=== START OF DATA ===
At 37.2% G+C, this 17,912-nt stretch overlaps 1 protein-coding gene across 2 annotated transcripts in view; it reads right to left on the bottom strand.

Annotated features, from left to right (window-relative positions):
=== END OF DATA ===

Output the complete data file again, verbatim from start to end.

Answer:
At 37.2% G+C, this 17,912-nt stretch overlaps 1 protein-coding gene across 2 annotated transcripts in view; it reads right to left on the bottom strand.

Annotated features, from left to right (window-relative positions):